Apr 28, 2012

Assumptions about disability

Blogging Against Disablism Day, May 1st 2012
This entry is part of Blogging Against Disablism Day.

Mitchell B. from Riverside, California asks:

What are the most common assumptions about disability made by able-bodied people?


I love this question. For the purposes of this blog, I will focus mainly on physical disabilities since that is what I know best.


Assumption #1: If you are in a wheelchair, you cannot walk.

Reality: While it is true that many people who use wheelchairs cannot walk, that is not always the case. Many wheelchair users, including myself, can walk certain distances. However, for one reason or another, it is not always practical to do so. For example, someone has cerebral palsy may be able to get around the house fine but it is possible that any distance beyond 100 feet may be too much to handle. Another possibility is that someone may fatigue easily from walking too much; remember that for many conditions, some muscles or nerves cannot be activated, thus it may require a lot more energy for someone to walk (because different muscles may be used – muscles that may not be optimal for walking).

It is easier to think of it this way. Imagine you have a very old grandparent who is slow at getting around but can do usual everyday things. If you were to have a family trip to Disneyland, where it would be crowded with lots of walking and standing, what would you do? Many people would choose to rent a wheelchair to make things easier and less tiring. It is the same idea for some people – the ability to walk is there but it may not be physically practical to do so.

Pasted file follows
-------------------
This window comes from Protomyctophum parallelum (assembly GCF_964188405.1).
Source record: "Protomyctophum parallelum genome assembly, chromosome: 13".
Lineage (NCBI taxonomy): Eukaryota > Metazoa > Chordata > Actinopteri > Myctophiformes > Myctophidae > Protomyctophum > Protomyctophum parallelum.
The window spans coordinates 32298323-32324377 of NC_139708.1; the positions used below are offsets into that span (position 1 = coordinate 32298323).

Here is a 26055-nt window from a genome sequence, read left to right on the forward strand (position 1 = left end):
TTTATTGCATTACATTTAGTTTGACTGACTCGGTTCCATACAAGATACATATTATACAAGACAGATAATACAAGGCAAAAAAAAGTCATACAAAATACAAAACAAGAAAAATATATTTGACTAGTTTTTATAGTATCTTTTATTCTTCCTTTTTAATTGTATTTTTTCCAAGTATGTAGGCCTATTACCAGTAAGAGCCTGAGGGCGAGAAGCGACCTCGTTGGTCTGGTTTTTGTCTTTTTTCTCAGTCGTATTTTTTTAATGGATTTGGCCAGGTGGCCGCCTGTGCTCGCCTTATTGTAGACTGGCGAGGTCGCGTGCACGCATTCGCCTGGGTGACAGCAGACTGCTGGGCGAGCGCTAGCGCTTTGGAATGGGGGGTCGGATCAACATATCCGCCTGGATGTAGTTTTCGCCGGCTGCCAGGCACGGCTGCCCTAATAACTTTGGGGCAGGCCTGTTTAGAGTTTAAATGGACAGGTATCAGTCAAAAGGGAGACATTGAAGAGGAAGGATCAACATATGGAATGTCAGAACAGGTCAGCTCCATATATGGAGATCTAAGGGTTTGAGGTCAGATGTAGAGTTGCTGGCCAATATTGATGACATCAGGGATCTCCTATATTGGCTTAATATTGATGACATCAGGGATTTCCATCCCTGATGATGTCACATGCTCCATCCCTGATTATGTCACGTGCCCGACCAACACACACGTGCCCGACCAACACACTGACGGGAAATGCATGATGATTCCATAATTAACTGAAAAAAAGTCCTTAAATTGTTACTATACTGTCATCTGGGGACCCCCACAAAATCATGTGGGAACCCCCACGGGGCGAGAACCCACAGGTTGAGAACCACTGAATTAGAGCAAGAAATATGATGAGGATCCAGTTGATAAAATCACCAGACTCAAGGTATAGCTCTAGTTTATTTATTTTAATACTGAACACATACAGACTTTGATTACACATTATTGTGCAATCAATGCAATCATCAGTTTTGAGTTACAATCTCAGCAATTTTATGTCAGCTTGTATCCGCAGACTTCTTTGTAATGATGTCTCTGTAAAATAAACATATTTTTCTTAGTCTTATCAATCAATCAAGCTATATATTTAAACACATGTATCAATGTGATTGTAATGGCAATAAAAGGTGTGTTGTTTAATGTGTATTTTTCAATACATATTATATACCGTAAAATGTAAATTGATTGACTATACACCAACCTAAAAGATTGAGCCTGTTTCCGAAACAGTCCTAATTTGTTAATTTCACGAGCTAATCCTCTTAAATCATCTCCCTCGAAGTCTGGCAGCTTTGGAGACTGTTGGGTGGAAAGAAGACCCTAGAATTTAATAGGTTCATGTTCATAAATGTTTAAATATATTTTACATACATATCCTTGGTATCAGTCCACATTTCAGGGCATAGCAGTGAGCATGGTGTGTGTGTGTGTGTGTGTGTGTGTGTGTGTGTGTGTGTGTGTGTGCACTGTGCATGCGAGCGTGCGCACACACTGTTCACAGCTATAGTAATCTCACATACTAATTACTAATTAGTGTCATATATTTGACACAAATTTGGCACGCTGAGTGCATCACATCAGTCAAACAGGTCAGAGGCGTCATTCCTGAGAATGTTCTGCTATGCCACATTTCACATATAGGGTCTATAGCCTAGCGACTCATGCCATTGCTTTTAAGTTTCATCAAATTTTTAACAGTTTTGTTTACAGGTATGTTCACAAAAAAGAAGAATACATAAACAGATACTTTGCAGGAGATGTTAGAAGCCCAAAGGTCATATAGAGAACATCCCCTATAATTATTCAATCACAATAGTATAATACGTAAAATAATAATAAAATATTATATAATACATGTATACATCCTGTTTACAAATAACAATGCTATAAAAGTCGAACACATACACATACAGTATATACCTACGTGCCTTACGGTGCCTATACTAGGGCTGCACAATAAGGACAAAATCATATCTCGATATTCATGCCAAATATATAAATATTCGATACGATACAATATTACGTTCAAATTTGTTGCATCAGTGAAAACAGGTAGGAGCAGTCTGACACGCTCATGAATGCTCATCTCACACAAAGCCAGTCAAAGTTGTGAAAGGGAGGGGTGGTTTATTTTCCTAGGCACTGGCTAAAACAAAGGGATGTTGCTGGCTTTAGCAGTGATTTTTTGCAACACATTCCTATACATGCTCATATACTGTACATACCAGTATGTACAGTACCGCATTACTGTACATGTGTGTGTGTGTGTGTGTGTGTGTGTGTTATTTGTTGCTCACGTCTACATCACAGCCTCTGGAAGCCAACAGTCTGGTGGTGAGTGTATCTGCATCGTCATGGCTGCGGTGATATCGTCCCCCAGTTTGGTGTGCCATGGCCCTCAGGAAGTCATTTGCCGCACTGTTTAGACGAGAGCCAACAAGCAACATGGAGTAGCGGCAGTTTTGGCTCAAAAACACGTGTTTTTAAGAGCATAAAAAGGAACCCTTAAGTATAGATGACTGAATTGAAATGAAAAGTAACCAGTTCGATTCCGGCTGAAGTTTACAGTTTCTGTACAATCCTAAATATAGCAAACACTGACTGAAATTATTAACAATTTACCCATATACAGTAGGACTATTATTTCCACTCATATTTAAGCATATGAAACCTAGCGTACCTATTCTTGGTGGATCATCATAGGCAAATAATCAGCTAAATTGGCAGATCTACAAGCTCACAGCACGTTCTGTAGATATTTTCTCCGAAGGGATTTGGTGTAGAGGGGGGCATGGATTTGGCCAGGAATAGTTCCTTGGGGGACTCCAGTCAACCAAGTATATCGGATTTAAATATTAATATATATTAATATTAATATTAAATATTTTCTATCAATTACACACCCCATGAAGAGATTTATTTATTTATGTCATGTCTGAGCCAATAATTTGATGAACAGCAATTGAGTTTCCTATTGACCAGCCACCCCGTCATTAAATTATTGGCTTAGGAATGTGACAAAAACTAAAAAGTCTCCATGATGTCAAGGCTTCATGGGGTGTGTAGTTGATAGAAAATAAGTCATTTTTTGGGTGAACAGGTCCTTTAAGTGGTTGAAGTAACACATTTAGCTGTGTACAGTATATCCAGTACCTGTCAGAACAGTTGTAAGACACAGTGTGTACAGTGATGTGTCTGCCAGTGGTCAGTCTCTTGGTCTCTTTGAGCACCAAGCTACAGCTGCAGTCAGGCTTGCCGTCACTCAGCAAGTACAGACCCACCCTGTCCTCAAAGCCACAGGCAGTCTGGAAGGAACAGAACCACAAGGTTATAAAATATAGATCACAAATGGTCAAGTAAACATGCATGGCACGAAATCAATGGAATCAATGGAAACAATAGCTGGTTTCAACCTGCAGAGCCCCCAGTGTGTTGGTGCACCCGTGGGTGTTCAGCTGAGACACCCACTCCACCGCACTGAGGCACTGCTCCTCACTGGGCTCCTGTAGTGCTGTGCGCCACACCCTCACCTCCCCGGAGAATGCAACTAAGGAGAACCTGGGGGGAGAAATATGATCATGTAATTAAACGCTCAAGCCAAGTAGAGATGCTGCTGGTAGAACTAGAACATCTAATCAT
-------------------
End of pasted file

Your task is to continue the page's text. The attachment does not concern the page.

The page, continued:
Assumption #2: All people in wheelchairs are paralyzed.

Reality: Of course, from the previous answer, this is not always the case. Some people may have cerebral palsy, hip conditions, fatigue conditions and so on.


Assumption #3: Paralyzed people cannot walk or move their legs.

Reality: While this is true for many people, it is still a common misconception. If someone's spinal cord injury is "complete," then this is likely true. If someone has an "incomplete" injury, then many things can happen. People with incomplete injuries often have some degree of feeling or control over the muscles below the point of injury. Even people with cervical spinal cord injuries ("partial quadriplegia") can possibly regain the ability to walk.

There is also something called spasms, which are basically involuntary muscle movements. It can take place in the form of a sudden twitch, or vibrating muscles (so someone's legs may be "jigging" up and down rapidly).


Assumption #4: People in wheelchairs cannot drive or have children.

Reality: Driving is possible for almost everyone nowadays thanks to new technologies. Cars can be driven without using legs if hand controls are installed (where one can control both the brakes and gas pedals using levers). Fertility is more complicated and depends on the person's condition; it is not unheard of for males to father children or even females with paralysis to give birth.


Assumption #5: If you are paralyzed, you need around-the-clock care.